Environment and Climate Change Canada (ECCC) has released a technical paper outlining a proposed federal carbon pricing option for provinces that choose not to have their own system in place in 2018.
A backgrounder from ECCC referenced the Pan-Canadian approach to pricing carbon pollution issued on Oct. 3, 2016. To be fair and effective, the backgrounder said, carbon pricing systems in Canada need to meet the following criteria:
- Provinces can choose which type of system to implement: either (i) a direct pricing system (such as a carbon tax like British Columbia’s or a carbon levy combined with a performance-based emissions system like Alberta), or (ii) a cap-and-trade system (as in Ontario and Quebec);
- The stringency of the carbon pricing system needs to increase over time and this should be based in legislation – to provide certainty to businesses and consumers and contribute to Canada’s national greenhouse gas (GHG) emission reduction target. For jurisdictions implementing an explicit price-based system, the carbon price should start at a minimum of $10 per tonne in 2018, and rise by $10 per year to $50 per tonne in 2022. Provinces with a cap-and-trade system need to have (i) a 2030 emissions reduction target equal to or greater than Canada’s 30% reduction target; and (ii) a cap-and-trade system with declining (more stringent) emission caps (to at least 2022) that correspond, at a minimum, to the projected emissions reductions that would have resulted from applying the direct carbon price that year (e.g., the reductions that would have resulted from a $10 per tonne direct price in 2018);
- They need to be introduced in a timely way to ensure that a carbon price applies to the main sources of GHG emissions across Canada in 2018;
- Carbon pricing needs to be applied to the same key sources of GHG pollution across the country, to ensure that it is effective and fair. At a minimum, carbon pricing should apply to the same sources of GHG emissions as British Columbia’s carbon tax; and
- Jurisdictions should provide regular, transparent and verifiable reports on the outcomes and impacts of their carbon pricing policies.
“Right now, 97 per cent of Canadians live in provinces that already have a price on carbon pollution, or are working towards it,” ECCC said in a statement on Thursday. “Ensuring polluters pay in every province is central to a credible plan to tackle climate change. It reduces pollution and gives the incentive to companies to innovate and create cleaner solutions.”
The statement added that whichever system is implemented – federal or provincial – revenues will remain in the provinces. Revenues from carbon pricing can be used to lower taxes, like in British Columbia, or support low-and middle-income families, like in Alberta. Ontario and Quebec invest their revenues in “innovative green programs that create good jobs,” the statement said. For the federal option, the government is evaluating how best to return the revenues, for example, by giving it back to individuals and businesses in the province.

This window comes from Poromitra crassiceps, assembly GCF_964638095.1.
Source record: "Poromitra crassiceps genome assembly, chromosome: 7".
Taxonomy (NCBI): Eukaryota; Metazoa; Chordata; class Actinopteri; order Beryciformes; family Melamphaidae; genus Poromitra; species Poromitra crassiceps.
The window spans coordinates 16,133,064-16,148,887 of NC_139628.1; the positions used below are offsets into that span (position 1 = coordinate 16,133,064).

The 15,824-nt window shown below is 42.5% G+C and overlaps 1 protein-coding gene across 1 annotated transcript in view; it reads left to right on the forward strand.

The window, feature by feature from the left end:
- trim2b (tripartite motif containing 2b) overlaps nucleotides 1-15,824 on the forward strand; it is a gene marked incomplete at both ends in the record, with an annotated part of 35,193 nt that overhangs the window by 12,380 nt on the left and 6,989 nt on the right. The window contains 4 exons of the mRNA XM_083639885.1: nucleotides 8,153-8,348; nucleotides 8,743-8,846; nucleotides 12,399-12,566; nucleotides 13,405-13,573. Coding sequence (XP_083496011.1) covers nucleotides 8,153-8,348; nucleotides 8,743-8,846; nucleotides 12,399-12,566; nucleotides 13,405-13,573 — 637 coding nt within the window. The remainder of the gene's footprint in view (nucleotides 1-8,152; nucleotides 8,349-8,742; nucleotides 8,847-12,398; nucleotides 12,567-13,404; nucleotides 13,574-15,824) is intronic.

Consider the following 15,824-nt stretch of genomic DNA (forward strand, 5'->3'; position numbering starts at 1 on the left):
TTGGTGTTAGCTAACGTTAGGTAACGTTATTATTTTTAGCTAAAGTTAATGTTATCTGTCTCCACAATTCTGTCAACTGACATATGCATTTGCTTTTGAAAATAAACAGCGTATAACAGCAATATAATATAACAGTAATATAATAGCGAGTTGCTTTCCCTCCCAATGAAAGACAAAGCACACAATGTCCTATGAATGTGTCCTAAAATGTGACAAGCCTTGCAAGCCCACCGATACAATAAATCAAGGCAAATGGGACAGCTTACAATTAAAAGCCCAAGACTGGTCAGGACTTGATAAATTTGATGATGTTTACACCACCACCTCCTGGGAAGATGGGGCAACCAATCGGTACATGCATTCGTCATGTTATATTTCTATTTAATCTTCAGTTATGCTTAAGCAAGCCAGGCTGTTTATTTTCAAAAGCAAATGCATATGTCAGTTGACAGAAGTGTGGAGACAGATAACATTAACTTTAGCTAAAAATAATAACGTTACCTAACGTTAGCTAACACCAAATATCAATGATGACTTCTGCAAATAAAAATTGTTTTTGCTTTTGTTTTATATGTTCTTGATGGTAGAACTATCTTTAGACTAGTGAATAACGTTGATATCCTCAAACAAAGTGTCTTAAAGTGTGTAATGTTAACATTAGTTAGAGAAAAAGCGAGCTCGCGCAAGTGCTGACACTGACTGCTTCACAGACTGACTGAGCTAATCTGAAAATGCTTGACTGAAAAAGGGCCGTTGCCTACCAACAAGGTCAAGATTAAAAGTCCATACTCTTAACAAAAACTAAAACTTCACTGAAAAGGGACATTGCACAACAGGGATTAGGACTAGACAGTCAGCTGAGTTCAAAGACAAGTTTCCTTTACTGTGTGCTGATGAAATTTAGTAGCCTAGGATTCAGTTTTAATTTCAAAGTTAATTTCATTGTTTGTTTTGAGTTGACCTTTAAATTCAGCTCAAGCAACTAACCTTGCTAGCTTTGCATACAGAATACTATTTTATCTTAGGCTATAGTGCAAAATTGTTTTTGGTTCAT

Comments on the proposed federal option are welcome until June 30 at Carbonpricingfirstname.lastname@example.org. These comments will help to inform the legislation and the design of the final carbon pricing system.
“Canadians know that polluting isn’t free,” said Catherine McKenna, Canada’s Minister of Environment and Climate Change, in the statement. “We know that it causes droughts, floods and extreme weather events, and affects our health. So it’s only fair that polluters pay, and that there is a price on pollution across Canada. This will reduce pollution, create incentives for companies to innovate and develop clean solutions, and provide certainty to businesses that we are moving to a clean-growth economy.”
All provinces and territories but two signed on the Pan-Canadian Framework on Clean Growth and Climate Change in December 2016. Pricing carbon pollution, along with investments in green infrastructure, innovation and better regulations, will allow Canada to meet its target of reducing emissions to below 2005 levels by 2030.
The carbon cost will reflect the GHG emission footprint of each fuel type. For example, a $10 per tonne carbon price is approximately 2.3 cents per litre of gasoline, 2.7 cents per litre of diesel and 1.5 cents per litre of propane.